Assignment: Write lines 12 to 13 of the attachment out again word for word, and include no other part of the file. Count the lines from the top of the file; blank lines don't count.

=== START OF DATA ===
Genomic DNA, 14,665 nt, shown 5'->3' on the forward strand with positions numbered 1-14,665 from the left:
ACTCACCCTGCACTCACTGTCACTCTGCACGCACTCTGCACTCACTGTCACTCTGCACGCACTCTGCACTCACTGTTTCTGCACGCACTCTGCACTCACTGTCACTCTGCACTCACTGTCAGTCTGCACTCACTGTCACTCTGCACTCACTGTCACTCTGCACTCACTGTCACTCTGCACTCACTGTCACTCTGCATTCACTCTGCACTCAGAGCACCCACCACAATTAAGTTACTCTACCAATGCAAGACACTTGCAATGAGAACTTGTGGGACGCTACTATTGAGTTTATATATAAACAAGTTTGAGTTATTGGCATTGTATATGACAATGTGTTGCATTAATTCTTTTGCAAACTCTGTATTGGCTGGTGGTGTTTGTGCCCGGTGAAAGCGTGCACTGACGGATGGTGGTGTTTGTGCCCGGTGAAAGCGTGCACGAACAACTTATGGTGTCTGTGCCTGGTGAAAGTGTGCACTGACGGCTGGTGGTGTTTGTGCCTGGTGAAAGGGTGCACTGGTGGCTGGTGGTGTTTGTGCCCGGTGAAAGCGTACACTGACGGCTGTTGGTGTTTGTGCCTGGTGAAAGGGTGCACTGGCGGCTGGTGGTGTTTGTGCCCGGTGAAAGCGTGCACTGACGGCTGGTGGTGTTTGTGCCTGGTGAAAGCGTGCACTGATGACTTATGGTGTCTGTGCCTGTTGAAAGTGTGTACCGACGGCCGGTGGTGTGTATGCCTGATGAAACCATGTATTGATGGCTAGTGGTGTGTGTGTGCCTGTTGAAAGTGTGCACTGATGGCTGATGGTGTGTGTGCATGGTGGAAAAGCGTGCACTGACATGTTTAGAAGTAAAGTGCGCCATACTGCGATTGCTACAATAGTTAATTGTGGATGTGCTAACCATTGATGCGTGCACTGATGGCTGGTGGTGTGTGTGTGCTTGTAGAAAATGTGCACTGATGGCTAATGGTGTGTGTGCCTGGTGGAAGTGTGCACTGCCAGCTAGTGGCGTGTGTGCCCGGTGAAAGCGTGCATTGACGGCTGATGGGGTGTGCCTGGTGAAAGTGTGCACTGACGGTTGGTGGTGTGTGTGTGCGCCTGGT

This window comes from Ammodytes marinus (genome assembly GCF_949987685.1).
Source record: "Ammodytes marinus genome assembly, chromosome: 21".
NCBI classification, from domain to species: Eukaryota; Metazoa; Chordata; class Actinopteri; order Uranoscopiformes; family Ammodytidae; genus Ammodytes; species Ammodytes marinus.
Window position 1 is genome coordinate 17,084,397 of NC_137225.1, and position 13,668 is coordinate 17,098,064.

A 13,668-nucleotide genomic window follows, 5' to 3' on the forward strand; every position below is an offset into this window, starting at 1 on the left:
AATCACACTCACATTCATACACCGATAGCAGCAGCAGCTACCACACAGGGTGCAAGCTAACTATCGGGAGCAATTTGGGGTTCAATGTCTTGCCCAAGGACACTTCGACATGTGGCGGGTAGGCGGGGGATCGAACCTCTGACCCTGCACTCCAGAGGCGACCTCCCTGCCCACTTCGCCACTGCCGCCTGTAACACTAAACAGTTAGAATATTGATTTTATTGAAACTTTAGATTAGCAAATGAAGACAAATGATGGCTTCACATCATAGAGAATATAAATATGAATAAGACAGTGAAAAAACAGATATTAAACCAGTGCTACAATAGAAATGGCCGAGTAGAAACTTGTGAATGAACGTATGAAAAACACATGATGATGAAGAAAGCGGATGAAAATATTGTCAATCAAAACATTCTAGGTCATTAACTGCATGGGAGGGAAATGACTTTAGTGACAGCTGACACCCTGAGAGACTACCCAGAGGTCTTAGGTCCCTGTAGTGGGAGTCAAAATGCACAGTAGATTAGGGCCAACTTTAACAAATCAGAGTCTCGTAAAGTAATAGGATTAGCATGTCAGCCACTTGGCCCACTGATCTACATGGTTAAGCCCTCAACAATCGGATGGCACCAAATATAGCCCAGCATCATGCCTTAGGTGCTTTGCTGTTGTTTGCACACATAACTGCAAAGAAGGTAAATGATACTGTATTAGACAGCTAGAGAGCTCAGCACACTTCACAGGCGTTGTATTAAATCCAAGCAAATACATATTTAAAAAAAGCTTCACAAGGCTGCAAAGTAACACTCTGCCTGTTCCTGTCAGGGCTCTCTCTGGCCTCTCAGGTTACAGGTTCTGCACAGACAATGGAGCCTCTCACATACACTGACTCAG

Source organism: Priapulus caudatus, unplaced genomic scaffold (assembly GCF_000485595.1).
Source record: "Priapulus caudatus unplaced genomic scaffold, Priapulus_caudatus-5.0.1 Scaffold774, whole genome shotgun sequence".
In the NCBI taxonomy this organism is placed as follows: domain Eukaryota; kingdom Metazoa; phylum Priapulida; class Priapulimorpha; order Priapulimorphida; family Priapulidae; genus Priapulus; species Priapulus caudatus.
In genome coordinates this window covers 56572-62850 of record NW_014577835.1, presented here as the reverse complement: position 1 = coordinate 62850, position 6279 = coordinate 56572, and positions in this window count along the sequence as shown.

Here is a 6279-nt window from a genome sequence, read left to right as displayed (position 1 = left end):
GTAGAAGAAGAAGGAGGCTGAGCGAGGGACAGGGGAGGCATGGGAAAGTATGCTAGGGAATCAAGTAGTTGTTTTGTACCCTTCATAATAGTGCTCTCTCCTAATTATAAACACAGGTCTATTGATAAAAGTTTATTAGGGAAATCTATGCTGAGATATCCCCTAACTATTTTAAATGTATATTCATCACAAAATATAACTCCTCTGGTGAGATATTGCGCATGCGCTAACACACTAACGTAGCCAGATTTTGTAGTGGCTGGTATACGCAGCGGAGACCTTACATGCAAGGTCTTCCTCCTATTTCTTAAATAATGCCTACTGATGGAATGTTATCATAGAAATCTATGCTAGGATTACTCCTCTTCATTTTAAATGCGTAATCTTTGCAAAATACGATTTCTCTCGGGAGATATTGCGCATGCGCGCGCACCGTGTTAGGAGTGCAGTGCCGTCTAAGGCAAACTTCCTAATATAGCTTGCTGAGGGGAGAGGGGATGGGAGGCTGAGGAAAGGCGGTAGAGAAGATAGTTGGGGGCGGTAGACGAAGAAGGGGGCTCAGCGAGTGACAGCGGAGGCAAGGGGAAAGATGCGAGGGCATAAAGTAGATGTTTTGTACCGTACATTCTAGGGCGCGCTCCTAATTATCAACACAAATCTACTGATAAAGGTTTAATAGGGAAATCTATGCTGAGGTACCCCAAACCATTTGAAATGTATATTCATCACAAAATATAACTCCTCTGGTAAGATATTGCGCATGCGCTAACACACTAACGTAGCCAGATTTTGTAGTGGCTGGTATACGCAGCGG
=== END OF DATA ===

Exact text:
In genome coordinates this window covers 56572-62850 of record NW_014577835.1, presented here as the reverse complement: position 1 = coordinate 62850, position 6279 = coordinate 56572, and positions in this window count along the sequence as shown.

Here is a 6279-nt window from a genome sequence, read left to right as displayed (position 1 = left end):